on turning 309:54 PM
Being at my parents house this past week has afforded me the rare gift of solo drives. Something I used to take for granted before kids and yet something I yearn for often, now that most car rides come equipped with two very rowdy and demanding passengers. It was close to ten and the most perfect crescent moon shone high over the windshield. My spotify app was diligently selecting amazing songs and my mind was allowed to wander. It strayed away from thoughts of laundry, finances, meal planning and other drivel and zig zagged it's way to thoughts about this new decade I have just embarked on.
Three days into thirty a lot of the ambivalence has subsided and instead replaced by a curiosity and almost thrill about all the unknown that lies in front of me. And then I thought about one of my favorite books - The Art of Racing in the Rain by Garth Stein. So many quotes have stuck with me over the years but one in particular comes up more often than most...
“In racing, they say that your car goes where your eyes go. The driver who cannot tear his eyes away from the wall as he spins out of control will meet that wall; the driver who looks down the track as he feels his tires break free will regain control of his vehicle.”
I think about it from time to time because as I've grown older it's come to represent so many of my views on life. The whole book does, really, but I'm not going to quote all of it here. Instead I'll just tell you to go and read it (ps. it's about so much more than a dog). The book is about letting go, more in a theoretical sense than a literal one. About letting go of control and even the notion itself that we have any control. And ultimately it's about the peace and freedom that comes from giving in - in to the dance that is life.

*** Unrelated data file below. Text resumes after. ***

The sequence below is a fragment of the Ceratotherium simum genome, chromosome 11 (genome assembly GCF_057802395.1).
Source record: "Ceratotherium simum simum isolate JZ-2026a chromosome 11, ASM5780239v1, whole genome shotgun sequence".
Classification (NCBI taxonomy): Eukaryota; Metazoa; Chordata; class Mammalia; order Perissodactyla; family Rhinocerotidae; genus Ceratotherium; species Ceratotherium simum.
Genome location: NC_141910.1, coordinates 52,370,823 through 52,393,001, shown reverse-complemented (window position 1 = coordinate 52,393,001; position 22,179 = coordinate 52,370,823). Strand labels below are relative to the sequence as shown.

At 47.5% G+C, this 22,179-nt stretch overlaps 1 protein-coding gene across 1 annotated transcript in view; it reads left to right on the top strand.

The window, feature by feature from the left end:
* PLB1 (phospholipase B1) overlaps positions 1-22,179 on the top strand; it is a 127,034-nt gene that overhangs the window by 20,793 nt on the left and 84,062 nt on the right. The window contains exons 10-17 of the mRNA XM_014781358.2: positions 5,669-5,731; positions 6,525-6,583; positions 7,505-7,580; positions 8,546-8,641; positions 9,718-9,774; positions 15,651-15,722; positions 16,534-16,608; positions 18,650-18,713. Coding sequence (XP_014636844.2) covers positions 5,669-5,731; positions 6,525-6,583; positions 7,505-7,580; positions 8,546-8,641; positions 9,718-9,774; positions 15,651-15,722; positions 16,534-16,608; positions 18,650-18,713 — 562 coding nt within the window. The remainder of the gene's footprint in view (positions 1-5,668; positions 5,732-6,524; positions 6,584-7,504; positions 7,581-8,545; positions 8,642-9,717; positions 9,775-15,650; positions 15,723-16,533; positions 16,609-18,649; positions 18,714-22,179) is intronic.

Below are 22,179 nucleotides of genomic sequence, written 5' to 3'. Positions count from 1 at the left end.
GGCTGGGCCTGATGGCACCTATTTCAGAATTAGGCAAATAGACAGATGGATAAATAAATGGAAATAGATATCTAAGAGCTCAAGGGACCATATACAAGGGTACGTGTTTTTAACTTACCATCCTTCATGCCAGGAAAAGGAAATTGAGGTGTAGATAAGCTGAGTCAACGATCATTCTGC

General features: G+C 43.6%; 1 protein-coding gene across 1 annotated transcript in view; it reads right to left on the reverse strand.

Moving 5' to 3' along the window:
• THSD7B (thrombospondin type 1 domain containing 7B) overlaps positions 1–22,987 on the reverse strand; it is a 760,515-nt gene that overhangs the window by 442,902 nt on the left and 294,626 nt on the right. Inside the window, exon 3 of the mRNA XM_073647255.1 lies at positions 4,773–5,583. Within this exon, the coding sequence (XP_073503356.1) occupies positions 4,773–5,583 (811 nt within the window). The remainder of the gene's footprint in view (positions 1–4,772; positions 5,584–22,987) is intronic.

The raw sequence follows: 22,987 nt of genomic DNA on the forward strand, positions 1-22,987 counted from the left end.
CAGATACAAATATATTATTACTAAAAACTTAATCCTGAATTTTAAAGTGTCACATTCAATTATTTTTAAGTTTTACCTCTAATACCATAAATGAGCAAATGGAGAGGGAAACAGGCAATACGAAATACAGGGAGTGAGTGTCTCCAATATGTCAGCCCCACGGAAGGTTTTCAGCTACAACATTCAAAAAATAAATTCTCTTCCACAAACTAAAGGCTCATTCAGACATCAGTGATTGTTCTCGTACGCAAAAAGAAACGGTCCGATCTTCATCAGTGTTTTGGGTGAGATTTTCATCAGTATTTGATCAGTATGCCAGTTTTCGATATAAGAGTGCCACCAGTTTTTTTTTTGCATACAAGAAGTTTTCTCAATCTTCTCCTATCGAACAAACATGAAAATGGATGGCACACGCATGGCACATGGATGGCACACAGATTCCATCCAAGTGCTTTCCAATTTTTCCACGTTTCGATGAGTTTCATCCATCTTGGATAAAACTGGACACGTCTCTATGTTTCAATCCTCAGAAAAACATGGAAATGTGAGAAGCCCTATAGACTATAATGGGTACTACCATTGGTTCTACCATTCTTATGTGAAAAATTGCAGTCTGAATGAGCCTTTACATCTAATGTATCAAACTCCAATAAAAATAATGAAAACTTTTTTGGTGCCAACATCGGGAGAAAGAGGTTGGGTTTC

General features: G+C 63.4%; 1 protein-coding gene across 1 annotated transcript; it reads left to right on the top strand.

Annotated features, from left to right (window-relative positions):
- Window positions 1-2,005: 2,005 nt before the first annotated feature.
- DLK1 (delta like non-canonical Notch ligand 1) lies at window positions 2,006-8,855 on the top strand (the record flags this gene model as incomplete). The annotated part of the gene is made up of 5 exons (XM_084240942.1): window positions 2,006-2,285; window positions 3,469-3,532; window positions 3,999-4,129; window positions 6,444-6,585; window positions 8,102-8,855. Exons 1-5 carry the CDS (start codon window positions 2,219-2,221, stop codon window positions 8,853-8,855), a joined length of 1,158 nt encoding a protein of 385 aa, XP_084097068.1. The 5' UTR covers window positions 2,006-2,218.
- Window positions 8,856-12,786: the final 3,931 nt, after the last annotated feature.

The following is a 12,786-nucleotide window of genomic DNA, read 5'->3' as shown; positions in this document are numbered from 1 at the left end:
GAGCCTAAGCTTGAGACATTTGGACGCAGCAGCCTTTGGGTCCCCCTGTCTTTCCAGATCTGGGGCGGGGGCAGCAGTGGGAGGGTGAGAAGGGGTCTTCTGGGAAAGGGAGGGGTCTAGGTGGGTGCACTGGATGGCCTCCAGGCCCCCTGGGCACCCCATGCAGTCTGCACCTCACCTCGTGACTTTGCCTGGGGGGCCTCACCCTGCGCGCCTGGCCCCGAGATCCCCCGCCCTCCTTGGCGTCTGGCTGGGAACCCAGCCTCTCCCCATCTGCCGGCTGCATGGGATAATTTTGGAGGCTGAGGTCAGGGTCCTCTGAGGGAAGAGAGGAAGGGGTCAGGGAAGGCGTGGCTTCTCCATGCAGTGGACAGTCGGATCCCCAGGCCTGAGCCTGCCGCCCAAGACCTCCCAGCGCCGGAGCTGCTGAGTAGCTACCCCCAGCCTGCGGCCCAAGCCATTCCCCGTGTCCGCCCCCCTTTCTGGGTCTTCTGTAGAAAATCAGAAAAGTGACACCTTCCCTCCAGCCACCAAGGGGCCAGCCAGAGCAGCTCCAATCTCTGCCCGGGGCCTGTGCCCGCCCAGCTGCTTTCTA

With so many moving parts such as hormones, relationships, geography, genetics, economics, physical health or lack thereof, ability and political turmoil at play in all of our lives to attempt to wrest control of any of this is futile. You know the old saying "don't sweat the small stuff?" I feel like in my early twenties all I did was sweat the small stuff. I fought and I fought. So hard. I fought for friendships, jobs, for my opinion to be the right one and the only one, for my space... The list goes on. And all this fighting left me simply exhausted. I was fighting something, a force, so widespread and so complex that it was simply impossible to gain control. Every time I would think I got close the goal would slip farther and farther away.
So I began to let go. I began to live from a place of acceptance and peace. When the earth would start to quake under my feet I learned to close my eyes and fall into the hurricane and inevitably sooner or later the storm would pass and a lesson would be learned because I was humble and quiet enough to notice it. Instead of viewing failures or losses as being "unfair" I focused on learning and on clinging to all the good that remained, and there is always plenty to be found. I stopped forcing people to like me, and just assumed that I simply wasn't their cup of tea. I paid close attention to the closing of doors in order to understand why they would close instead of railing against the injustice of it all. I began to approach things from a place of generosity versus need and I began to heal.
To be clear life certainly isn't roses. I still struggle whether it be with practical things or emotional turmoil. I still make horrendous mistakes and do things I regret. But my biggest achievement and gain thus far is letting go of all that anger that used to simmer inside me. It takes a lot to make me upset these days and even still I can usually come to a place of peace in a reasonable amount of time. Once I accepted the fact that I am not entitled to good health, a million friends, a money tree, model looks, an illustrious career or for everyone to like me I gained peace like a river, that attendeth my way. I am here, I have my people and every morning I am granted another day. Life is good and I am unbelievably lucky.